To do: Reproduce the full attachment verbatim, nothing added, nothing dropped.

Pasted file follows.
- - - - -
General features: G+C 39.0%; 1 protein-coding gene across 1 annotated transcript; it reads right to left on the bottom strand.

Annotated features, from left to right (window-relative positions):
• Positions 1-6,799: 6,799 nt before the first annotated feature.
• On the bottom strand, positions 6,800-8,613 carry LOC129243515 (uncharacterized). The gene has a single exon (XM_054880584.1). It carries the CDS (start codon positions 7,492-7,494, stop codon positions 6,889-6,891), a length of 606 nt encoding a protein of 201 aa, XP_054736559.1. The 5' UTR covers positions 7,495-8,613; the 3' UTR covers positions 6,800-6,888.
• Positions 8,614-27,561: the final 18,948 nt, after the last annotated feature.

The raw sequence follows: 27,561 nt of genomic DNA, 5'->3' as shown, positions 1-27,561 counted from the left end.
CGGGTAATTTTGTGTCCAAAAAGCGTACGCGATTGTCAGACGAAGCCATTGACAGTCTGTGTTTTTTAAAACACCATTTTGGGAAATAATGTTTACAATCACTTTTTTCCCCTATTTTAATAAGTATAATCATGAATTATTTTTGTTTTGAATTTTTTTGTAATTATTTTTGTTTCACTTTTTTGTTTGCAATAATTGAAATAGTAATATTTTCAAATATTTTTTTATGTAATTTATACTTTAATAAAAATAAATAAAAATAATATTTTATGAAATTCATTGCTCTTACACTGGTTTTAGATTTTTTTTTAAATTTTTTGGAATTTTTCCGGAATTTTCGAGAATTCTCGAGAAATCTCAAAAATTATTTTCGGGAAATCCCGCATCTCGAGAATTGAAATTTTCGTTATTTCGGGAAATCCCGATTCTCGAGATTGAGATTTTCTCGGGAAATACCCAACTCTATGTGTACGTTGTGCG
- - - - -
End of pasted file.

General features: G+C 39.0%; 1 protein-coding gene across 1 annotated transcript; it reads right to left on the bottom strand.

Annotated features, from left to right (window-relative positions):
• Positions 1-6,799: 6,799 nt before the first annotated feature.
• On the bottom strand, positions 6,800-8,613 carry LOC129243515 (uncharacterized). The gene has a single exon (XM_054880584.1). It carries the CDS (start codon positions 7,492-7,494, stop codon positions 6,889-6,891), a length of 606 nt encoding a protein of 201 aa, XP_054736559.1. The 5' UTR covers positions 7,495-8,613; the 3' UTR covers positions 6,800-6,888.
• Positions 8,614-27,561: the final 18,948 nt, after the last annotated feature.

The raw sequence follows: 27,561 nt of genomic DNA, 5'->3' as shown, positions 1-27,561 counted from the left end.
CGGGTAATTTTGTGTCCAAAAAGCGTACGCGATTGTCAGACGAAGCCATTGACAGTCTGTGTTTTTTAAAACACCATTTTGGGAAATAATGTTTACAATCACTTTTTTCCCCTATTTTAATAAGTATAATCATGAATTATTTTTGTTTTGAATTTTTTTGTAATTATTTTTGTTTCACTTTTTTGTTTGCAATAATTGAAATAGTAATATTTTCAAATATTTTTTTATGTAATTTATACTTTAATAAAAATAAATAAAAATAATATTTTATGAAATTCATTGCTCTTACACTGGTTTTAGATTTTTTTTTAAATTTTTTGGAATTTTTCCGGAATTTTCGAGAATTCTCGAGAAATCTCAAAAATTATTTTCGGGAAATCCCGCATCTCGAGAATTGAAATTTTCGTTATTTCGGGAAATCCCGATTCTCGAGATTGAGATTTTCTCGGGAAATACCCAACTCTATGTGTACGTTGTGCG